Physicist and astronomer Marcelo Gleiser offers some thoughts as to the light quantum mechanics — as opposed to classical physics — can shed on consciousness. The problem, he thinks, is that both quantum mechanics and consciousness are mysteries and adding them two mysteries together doesn’t produce simple answers:News, “Can quantum physics, neuroscience merge as quantum consciousness?” at Mind Matters News (November 28, 2021)
The truth is that despite the tremendous success of quantum physics when it comes to its applications — the digital and nuclear technologies that define much of modern life — its interpretation remains uncertain, a target of heated debate among physicists. We know how to use quantum physics, but we do not know what it is telling us about the nature of reality.Marcelo Gleiser, “Can quantum mechanics explain consciousness?” at Big Think (November 24, 2021)
It’s the same with the brain and the mind:
In a nutshell, the issue here is that tagging neuronal activity is the easy part of the task. The hard part is understanding how active neurons conspire to create the sense of who we are — that is, translating bioelectrical activity and blood flow into self-awareness.Marcelo Gleiser, “Can quantum mechanics explain consciousness?” at Big Think (November 24, 2021)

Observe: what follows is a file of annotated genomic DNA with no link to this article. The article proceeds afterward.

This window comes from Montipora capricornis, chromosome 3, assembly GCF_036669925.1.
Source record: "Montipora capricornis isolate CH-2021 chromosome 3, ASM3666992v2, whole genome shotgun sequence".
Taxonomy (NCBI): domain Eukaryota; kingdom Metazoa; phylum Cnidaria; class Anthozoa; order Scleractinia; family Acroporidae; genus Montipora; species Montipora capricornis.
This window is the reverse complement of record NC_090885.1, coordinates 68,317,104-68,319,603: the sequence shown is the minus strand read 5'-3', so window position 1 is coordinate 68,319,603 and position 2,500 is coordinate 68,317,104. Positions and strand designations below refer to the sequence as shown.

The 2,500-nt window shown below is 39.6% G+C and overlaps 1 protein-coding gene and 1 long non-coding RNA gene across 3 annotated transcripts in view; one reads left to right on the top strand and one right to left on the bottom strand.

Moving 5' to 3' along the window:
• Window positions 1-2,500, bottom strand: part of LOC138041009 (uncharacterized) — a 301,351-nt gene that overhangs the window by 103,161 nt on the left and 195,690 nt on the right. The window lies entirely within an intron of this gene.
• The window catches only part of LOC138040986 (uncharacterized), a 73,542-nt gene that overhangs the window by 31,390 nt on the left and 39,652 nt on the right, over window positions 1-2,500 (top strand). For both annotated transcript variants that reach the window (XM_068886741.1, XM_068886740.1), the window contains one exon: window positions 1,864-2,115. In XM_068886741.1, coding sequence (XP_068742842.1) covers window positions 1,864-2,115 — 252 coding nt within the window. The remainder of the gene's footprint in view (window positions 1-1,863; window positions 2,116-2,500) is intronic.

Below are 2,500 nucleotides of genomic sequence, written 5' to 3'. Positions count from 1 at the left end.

Indeed. For example, in a recent discussion, neuropsychologist Mark Solms and neurosurgeon Michael Egnor agreed that, while neuroscientists tend to see the prefrontal cortex of the human brain as the seat of consciousness, clinical experience points to portions of the brain stem, which we share with other vertebrates, of varying degrees of intelligence or self-awareness. [Not much help.]
[Wethinks they’ll be at this a long time.]
Takehome: The problem is, if we assume that “the mind is nothing more than the brain,” there may be nothing we can discover about how it works. Gleiser wishes we could prove that that’s wrong but he can’t.
You may also wish to read: Does science disprove free will? A physicist says no. Marcelo Gleiser notes that the mind is not a solar system with strict deterministic laws. Apart from simple laws governing neurons, we have no clue what laws the mind follows, though it does show complex nonlinear dynamics. (Michael Egnor)